The Guestbook: our interview with Nicola Ducati

Claudia Fuggetti · 2 months ago
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This Guestbook event is dedicated to Nicola Ducati, an Italian photographer who has chosen to devote himself to travel photography. His images tell stories, create empathy between the viewer and the subject with elegance and authenticity.

We at Collater.al asked Nicola to tell us a short story through an interview, which you can find below:

Why did you develop an interest in this kind of photography?

I approached the world of photography by chance. As a child, I used to play with an old camera found who knows where a shabby but fascinating object that soon became a passion. Later, my curiosity led me to experiment with many different genres, from the first landscape shots, the inevitable black and white, travel photography, and finally the portrait set. Many photographers have inspired me and encouraged me to look for my own way of “seeing”.

Famous photographers capable of unattainable suggestions together with lesser-known but talented photographers with a unique and poetic style. With some of them I have traveled, studied, learned and established a relationship of friendship and respect.

Today I especially like photography, which tells stories but also lets you imagine them, which excites and suggests reflections. A narrating photograph.

What are the themes you like to deal with?

One of the most important projects to me at the moment is the series about steel foundries in northern India. It is a testimony to the hard work of people who are born here, grow up here and spend their entire lives here. Not a judgment but a document on a certain controversial reality that unites the past and present history of so many men and women of our time. I think it is a good material, almost unknown and that in a few shots it becomes iconic and representative of a world far from the geographical point of view but intense and close from the human point of view.

More generally, my favorite theme is the ‘Conservation of Memory’, that is the use of photography as a tool to preserve unique and unrepeatable moments of time. I don’t mean in the classical sense, I don’t look for the exotic memory or the memory of a face marked by the difficulties of life, I look for a way to give continuity to the emotion that that elusive moment or that person gave me. With great generosity unknown men and women are photographed, it is a gift and a privilege that must be honored and shared.

That reflection in the eyes, that inquiring gaze, that dim light, that deep wrinkle, those hands ruined by work, the intimacy of a smoky house, are all fragments of poetry.

Of all the destinations you have visited, to which would you like to return?

I have visited many countries in recent years. I often return to my beloved and complicated India. In general, I think that a trip is never enough to fill a place. Every meeting, every person, every tradition has so much to tell that for a curious eye, a single occasion is not enough.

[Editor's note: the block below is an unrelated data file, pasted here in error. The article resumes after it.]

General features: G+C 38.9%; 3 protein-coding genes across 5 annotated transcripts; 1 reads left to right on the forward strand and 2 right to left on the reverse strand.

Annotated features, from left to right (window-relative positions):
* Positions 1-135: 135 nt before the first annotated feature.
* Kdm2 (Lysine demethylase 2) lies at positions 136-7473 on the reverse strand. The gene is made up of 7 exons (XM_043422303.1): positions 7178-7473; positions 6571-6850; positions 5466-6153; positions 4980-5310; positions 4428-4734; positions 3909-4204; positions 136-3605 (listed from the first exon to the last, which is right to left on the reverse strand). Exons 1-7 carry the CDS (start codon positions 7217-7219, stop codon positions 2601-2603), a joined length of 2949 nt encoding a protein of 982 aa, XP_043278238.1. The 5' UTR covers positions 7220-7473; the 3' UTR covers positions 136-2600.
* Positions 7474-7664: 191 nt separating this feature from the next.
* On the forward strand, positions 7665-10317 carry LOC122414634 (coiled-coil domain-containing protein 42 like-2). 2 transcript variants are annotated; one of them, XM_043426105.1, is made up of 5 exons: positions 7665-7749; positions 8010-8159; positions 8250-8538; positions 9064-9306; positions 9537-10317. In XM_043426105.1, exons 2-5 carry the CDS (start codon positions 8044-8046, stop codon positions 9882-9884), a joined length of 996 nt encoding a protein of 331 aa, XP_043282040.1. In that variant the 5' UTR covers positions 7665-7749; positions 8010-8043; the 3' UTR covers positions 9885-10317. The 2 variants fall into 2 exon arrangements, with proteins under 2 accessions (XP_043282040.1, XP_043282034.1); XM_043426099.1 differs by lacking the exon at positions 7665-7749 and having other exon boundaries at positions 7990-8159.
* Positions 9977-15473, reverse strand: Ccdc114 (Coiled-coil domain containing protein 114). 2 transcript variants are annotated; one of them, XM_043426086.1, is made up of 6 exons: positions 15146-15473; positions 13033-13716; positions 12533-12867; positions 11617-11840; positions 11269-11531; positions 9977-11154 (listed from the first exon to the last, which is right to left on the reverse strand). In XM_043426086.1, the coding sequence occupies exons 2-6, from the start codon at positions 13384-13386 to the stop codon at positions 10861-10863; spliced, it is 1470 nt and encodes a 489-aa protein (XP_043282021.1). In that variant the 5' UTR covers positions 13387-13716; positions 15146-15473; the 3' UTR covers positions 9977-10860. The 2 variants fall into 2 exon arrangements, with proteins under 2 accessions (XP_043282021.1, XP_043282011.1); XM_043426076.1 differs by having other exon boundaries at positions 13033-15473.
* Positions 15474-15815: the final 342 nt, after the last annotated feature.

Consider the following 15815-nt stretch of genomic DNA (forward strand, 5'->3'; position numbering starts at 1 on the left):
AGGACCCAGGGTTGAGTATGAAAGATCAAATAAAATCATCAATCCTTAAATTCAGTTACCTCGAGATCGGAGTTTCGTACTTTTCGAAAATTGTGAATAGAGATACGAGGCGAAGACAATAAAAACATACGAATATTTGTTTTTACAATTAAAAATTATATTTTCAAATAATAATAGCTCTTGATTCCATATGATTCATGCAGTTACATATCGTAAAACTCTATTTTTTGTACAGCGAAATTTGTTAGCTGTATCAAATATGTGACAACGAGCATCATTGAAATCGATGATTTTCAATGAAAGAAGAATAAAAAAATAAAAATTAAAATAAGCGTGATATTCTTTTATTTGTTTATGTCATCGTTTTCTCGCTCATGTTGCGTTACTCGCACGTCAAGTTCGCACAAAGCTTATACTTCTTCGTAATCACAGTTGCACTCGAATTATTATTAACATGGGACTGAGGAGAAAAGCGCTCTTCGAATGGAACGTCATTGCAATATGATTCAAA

The most intense journey was in northern Afghanistan, between snowy mountains and the high passes of the Piccolo Pamir. Many days of travel on horseback, tent and sleeping bag. A raw, tiring, difficult, deeply touching journey. However I have no doubt, this is where I would like to return.

How do you establish your bond with the subject during the shooting phase?

From being a shy person at first to move from landscape photos to portraits was not easy, over time I have learned a lot from the various experiences I have had the good fortune to live. The approach is sometimes very simple, for example in India where you are not the one looking for the photos but they are the ones who find you.

In other situations like in Muslim countries, you have to be more cautious and respectful of traditions. Of course everywhere you always need to be polite, friendly and be satisfied. Intuition and experience then suggest the rest, when it’s time to stop shooting you say hello and thank you or maybe you drink something together.

It ‘happened a few times having to taste food or drink taste we say ‘questionable’ but the kindness with which it is offered hospitality does not allow you to back down. Food is also a way to connect with the subject. Generally, the people I meet, when they understand my intentions, never prove to be hostile. There are also those situations where it is appropriate not to photograph to not bother the subject, common sense and sensitivity are generally valuable tools to be in the world.

What are your plans for the future?

I would like to continue to study and be able to attend advanced photography workshops that will further evolve my style and awareness.

I plan many trips and I would like to continue the work on the theme of ‘Conservation of Memory’ by visiting other countries and other peoples who, due to their geographical location and isolation, can contribute to completing my project.

These are ideas and dreams that I really hope to realize.

Follow Nicola’s take over on  @Collater.al‘s Instagram profile!

The Guestbook la nostra intervista a Nicola Ducati | Collater.al
The Guestbook la nostra intervista a Nicola Ducati | Collater.al
The Guestbook la nostra intervista a Nicola Ducati | Collater.al
The Guestbook la nostra intervista a Nicola Ducati | Collater.al
The Guestbook la nostra intervista a Nicola Ducati | Collater.al
The Guestbook la nostra intervista a Nicola Ducati | Collater.al
The Guestbook la nostra intervista a Nicola Ducati | Collater.al
The Guestbook la nostra intervista a Nicola Ducati | Collater.al
The Guestbook: our interview with Nicola Ducati
Photography
The Guestbook: our interview with Nicola Ducati
The Guestbook: our interview with Nicola Ducati
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